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The dark side of property investing

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Your Investment Property | 12 Jul 2012, 12:00 AM Agree 0
It is wise to remind yourself that if something sounds too good to be true, it probably is
  • homeowner | 12 Jul 2012, 01:05 PM Agree 1
    many of these investment clubs appear during the boom time, and many people sign up with member fees over thousand dollars, when they realise is a scam and wants their money back, the company said it is a member fees and not return any cent, only a few knowhow people successfully get the money back.
    • First-Time Investor | 21 Sep 2014, 11:51 PM Agree 0
      Thanks Homeowner.
      Can you explain the way how people get back their money?
  • Cautious Investor | 12 Jul 2012, 03:27 PM Agree 0
    RE 1. Seminars and 'clubs':
    They definitely operate under the selling developer's product for "hugely discounted prices" category, and have the full 'education'/club veil to make you feel they are on your side, but I'm interested to know whether people who have used them have actually been stung or are happy with their purchase?
    • jack | 06 May 2015, 04:52 PM Agree 0
      They "sell" rubbish advice for a huge fee. typical scam company who have great speakers but dont help their clients. They also have absolutely horrible properties which they are paid higher commisions to sell to their clients. Some of theese companies do help and do proper research.
    • TXI | 02 Oct 2015, 02:09 PM Agree 0
      I agree with Jack - having bought two properties from them I walk away with huge losses from two very substandard and hard to sell properties - run a mile!!!
    • | 26 Jul 2016, 12:15 AM Agree 0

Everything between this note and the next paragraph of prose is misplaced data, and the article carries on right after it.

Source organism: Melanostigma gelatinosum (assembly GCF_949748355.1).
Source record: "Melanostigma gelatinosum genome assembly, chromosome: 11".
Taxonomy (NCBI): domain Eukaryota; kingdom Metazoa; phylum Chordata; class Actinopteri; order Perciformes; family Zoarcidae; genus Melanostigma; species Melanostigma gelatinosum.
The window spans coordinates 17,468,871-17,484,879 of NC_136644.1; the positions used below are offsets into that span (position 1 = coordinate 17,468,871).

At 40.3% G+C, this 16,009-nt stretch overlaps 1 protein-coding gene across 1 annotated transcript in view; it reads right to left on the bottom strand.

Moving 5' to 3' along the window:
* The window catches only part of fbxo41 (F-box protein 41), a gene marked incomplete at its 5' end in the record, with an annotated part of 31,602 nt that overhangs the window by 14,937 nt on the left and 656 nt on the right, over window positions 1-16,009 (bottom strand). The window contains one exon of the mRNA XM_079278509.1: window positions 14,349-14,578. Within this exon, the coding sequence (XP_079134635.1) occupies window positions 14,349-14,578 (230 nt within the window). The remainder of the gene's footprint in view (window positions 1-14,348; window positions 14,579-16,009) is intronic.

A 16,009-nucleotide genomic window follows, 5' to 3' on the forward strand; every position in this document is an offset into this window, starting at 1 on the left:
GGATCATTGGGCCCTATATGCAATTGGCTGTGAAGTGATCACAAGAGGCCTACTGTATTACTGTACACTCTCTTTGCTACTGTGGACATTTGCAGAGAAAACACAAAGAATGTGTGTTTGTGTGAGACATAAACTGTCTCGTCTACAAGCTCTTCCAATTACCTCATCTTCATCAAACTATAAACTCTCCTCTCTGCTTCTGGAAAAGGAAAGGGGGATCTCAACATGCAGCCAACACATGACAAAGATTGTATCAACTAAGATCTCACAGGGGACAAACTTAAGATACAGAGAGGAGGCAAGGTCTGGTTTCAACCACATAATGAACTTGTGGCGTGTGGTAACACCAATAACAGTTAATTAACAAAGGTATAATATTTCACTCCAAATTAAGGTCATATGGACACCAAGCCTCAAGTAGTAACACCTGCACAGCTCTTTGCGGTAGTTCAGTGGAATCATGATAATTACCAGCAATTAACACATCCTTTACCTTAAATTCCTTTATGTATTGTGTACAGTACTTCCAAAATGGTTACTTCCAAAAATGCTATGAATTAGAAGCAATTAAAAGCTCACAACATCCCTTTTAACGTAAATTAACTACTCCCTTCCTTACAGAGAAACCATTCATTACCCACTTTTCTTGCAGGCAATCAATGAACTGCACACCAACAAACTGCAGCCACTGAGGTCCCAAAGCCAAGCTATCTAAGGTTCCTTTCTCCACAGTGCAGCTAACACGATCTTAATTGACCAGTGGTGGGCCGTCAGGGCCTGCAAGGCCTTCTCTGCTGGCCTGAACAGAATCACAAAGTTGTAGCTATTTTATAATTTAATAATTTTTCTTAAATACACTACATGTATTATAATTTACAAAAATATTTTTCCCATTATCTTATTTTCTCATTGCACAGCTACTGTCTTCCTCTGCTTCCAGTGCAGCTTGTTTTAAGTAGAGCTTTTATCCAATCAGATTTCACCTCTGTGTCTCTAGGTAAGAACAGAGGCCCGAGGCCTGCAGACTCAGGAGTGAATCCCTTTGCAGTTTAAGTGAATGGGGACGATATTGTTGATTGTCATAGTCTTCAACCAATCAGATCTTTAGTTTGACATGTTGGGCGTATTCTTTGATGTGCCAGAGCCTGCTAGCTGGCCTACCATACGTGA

I have bought from a company after a seminar and everything they claimed to do was done
    • Sailesh Channan | 08 Feb 2017, 03:05 PM Agree 0
      Yes they will have a built in commission into the build cost. All marketers make money by getting the builder to add a margin so they can get paid. It can be as little as $5k to $35k
  • Another investor | 12 Jul 2012, 04:51 PM Agree 0
    Any one heard of Boston One. They based in Gold Coast. They conduct seminars all over Australia and rush people to buy their property similar to scam no 1. Any one have any bad experience with them?
    • jason gill | 20 Jul 2015, 01:35 PM Agree 0
      did you go with Boston One in the end, any more problems
  • Pascoe | 12 Jul 2012, 06:10 PM Agree 0
    Sounds like a "develop property with me" warcry. They get you to supply the funds and hold all the risk whilst they skim ALL the profits with NO risk.
  • Christopher | 12 Jul 2012, 08:05 PM Agree 0
    I went to a Custodian Wealth Builder's seminar many many years ago, and at the time they were pushing their properties in Aspley, Qld. I agreed with them to it being an ideal location, and bought my own property in Aspley saving myself thousands rather than buying one of their inflated properties.

    Before buying, compare to other stock on the market to be sure you aren't being overpriced.
  • Recently contacted! | 12 Jul 2012, 09:59 PM Agree 0